An enrich sort mode is designed to recover cells without regard to contaminating cells. This mode does not look for unwanted contaminant cells in the sort drop. This is typically used when sorting for rare cells at very high speed where the objective is to capture all wanted cells at the cost of having some contaminant unwanted cells. It may also be used as a high speed enrichment with the intent to follow-up with a purity sort. In the figure above, an enrich mode (single drop) would sort all of the middle drops including the 2 examples on the right. Sort envelopes of 1-2, 2 and 3 drops can also be performed.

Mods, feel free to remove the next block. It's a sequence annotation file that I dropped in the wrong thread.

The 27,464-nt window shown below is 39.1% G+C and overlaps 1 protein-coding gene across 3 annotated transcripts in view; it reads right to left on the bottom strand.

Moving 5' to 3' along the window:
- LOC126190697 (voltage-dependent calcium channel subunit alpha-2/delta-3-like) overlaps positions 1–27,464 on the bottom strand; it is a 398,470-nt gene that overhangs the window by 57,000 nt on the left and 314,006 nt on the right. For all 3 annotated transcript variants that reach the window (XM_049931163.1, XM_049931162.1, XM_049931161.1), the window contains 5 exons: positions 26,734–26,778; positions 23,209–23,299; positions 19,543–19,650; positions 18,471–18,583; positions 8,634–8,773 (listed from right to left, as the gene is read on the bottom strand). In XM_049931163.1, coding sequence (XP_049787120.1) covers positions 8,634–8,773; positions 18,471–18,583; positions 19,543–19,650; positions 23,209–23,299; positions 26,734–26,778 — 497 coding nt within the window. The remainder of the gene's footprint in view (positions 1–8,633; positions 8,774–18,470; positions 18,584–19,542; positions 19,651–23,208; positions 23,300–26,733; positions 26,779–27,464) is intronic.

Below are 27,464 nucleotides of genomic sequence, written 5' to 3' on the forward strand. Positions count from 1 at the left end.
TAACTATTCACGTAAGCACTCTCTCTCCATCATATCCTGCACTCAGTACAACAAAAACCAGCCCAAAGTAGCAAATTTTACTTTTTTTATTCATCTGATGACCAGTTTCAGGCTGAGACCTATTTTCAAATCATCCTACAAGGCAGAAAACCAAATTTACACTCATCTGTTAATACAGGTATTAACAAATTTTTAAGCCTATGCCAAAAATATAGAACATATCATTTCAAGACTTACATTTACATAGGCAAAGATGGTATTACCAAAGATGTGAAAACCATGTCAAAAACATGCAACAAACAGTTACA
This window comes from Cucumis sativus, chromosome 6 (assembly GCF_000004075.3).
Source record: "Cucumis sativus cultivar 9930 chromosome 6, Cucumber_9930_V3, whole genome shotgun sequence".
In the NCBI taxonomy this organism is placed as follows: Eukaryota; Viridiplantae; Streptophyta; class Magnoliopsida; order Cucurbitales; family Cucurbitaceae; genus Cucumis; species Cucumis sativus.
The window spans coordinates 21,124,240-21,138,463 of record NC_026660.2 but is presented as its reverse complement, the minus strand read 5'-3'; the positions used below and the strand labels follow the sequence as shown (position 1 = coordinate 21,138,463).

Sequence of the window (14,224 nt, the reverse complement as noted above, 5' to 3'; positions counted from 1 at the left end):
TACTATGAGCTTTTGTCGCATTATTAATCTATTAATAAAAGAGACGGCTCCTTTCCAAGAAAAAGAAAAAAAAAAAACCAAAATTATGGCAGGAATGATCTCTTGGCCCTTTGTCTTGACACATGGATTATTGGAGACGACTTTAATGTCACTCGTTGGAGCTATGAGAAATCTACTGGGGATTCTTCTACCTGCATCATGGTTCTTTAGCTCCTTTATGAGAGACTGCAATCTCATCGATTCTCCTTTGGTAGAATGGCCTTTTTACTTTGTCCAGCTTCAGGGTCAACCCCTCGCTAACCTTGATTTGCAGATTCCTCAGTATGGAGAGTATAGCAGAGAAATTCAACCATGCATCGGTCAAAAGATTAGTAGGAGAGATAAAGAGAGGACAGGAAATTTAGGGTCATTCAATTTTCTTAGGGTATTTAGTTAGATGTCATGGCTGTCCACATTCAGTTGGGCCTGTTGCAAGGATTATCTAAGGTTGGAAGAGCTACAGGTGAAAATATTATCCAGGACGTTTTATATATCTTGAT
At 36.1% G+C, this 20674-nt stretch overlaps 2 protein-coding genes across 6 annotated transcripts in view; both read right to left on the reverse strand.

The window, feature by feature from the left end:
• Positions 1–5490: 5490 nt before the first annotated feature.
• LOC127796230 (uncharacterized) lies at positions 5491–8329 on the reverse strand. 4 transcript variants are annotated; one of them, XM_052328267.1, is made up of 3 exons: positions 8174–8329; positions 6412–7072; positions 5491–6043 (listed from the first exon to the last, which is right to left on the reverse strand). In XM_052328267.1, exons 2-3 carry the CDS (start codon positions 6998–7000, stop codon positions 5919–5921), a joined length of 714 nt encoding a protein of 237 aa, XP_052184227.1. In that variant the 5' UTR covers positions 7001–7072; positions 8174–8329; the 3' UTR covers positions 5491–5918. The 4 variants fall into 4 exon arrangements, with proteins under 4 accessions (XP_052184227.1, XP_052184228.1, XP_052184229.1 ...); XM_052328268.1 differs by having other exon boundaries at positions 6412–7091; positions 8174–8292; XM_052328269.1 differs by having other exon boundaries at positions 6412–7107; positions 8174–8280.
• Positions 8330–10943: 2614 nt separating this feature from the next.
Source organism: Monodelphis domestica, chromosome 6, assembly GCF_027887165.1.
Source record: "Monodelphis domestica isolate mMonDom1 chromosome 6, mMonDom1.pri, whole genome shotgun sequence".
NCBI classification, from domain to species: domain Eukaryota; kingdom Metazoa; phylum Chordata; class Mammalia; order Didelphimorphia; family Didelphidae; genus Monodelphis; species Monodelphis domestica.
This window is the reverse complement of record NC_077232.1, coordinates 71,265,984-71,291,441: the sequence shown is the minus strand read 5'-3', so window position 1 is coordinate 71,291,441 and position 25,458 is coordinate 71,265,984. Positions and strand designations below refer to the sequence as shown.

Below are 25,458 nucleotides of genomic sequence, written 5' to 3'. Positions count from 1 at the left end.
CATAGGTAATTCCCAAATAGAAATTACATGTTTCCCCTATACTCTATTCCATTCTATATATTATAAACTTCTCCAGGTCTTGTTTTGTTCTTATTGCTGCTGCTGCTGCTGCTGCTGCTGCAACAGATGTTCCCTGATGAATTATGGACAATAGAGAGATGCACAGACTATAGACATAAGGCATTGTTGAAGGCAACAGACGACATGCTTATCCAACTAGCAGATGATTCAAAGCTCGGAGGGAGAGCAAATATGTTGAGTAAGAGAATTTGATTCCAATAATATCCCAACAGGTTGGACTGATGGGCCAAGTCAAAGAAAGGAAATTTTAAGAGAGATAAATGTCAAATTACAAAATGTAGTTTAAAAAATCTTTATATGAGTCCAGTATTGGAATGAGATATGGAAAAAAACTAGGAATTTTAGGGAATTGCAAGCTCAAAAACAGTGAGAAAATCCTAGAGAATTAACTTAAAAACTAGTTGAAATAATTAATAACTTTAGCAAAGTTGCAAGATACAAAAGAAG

Yield (recovery) modes are designed to emphasize capturing of cells. Yield sort modes may use either 2 drop sorting or 3 drop sorting but with improved electronics we usually use a mode called 1-2. The 1-2 mode is shown in the Figure to the left - drops to be sorted are highlighted in blue. In this mode the sorter looks at the predicted position of the cell to be sorted within its drop. If the cell will be near the center of the drop then only the one drop will be sorted (left set of 3 drops). If the cell is predicted to be near the trailing edge of the drop then the predicted drop and the trailing drop will both be sorted thus increasing the probability of capturing the wanted cell (right set of drops). If the cell is near the leading edge of the predicted drop then the predicted drop and the leading drop will be sorted (middle set of drops). When purity mode is also on with this mode then yield may decrease somewhat since we are looking at a larger drop window for any unwanted cells (only wanted cells are shown in the figure).